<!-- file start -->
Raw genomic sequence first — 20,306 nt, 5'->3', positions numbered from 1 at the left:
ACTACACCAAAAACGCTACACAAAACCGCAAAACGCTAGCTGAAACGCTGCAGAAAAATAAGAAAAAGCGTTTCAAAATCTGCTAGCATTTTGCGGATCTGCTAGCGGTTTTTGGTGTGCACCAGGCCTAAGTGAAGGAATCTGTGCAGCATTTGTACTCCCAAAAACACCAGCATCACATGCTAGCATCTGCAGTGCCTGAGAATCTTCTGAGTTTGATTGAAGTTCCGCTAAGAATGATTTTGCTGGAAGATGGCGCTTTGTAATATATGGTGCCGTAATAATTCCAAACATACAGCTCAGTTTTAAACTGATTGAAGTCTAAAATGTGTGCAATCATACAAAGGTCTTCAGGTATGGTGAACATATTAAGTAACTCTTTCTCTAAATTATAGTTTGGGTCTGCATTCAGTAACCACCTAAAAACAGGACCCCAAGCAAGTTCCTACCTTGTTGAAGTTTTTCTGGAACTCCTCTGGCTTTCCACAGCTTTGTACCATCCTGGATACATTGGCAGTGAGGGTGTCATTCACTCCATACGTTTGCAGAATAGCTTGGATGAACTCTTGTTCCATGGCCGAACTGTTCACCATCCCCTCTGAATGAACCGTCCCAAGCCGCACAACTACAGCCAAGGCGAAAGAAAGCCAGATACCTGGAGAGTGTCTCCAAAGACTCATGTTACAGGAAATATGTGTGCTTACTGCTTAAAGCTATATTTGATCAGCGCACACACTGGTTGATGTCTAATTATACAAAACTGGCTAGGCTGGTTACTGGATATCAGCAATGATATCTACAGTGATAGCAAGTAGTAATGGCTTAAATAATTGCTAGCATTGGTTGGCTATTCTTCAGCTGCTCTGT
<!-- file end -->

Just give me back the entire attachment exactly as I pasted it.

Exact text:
Raw genomic sequence first — 20,306 nt, 5'->3', positions numbered from 1 at the left:
ACTACACCAAAAACGCTACACAAAACCGCAAAACGCTAGCTGAAACGCTGCAGAAAAATAAGAAAAAGCGTTTCAAAATCTGCTAGCATTTTGCGGATCTGCTAGCGGTTTTTGGTGTGCACCAGGCCTAAGTGAAGGAATCTGTGCAGCATTTGTACTCCCAAAAACACCAGCATCACATGCTAGCATCTGCAGTGCCTGAGAATCTTCTGAGTTTGATTGAAGTTCCGCTAAGAATGATTTTGCTGGAAGATGGCGCTTTGTAATATATGGTGCCGTAATAATTCCAAACATACAGCTCAGTTTTAAACTGATTGAAGTCTAAAATGTGTGCAATCATACAAAGGTCTTCAGGTATGGTGAACATATTAAGTAACTCTTTCTCTAAATTATAGTTTGGGTCTGCATTCAGTAACCACCTAAAAACAGGACCCCAAGCAAGTTCCTACCTTGTTGAAGTTTTTCTGGAACTCCTCTGGCTTTCCACAGCTTTGTACCATCCTGGATACATTGGCAGTGAGGGTGTCATTCACTCCATACGTTTGCAGAATAGCTTGGATGAACTCTTGTTCCATGGCCGAACTGTTCACCATCCCCTCTGAATGAACCGTCCCAAGCCGCACAACTACAGCCAAGGCGAAAGAAAGCCAGATACCTGGAGAGTGTCTCCAAAGACTCATGTTACAGGAAATATGTGTGCTTACTGCTTAAAGCTATATTTGATCAGCGCACACACTGGTTGATGTCTAATTATACAAAACTGGCTAGGCTGGTTACTGGATATCAGCAATGATATCTACAGTGATAGCAAGTAGTAATGGCTTAAATAATTGCTAGCATTGGTTGGCTATTCTTCAGCTGCTCTGT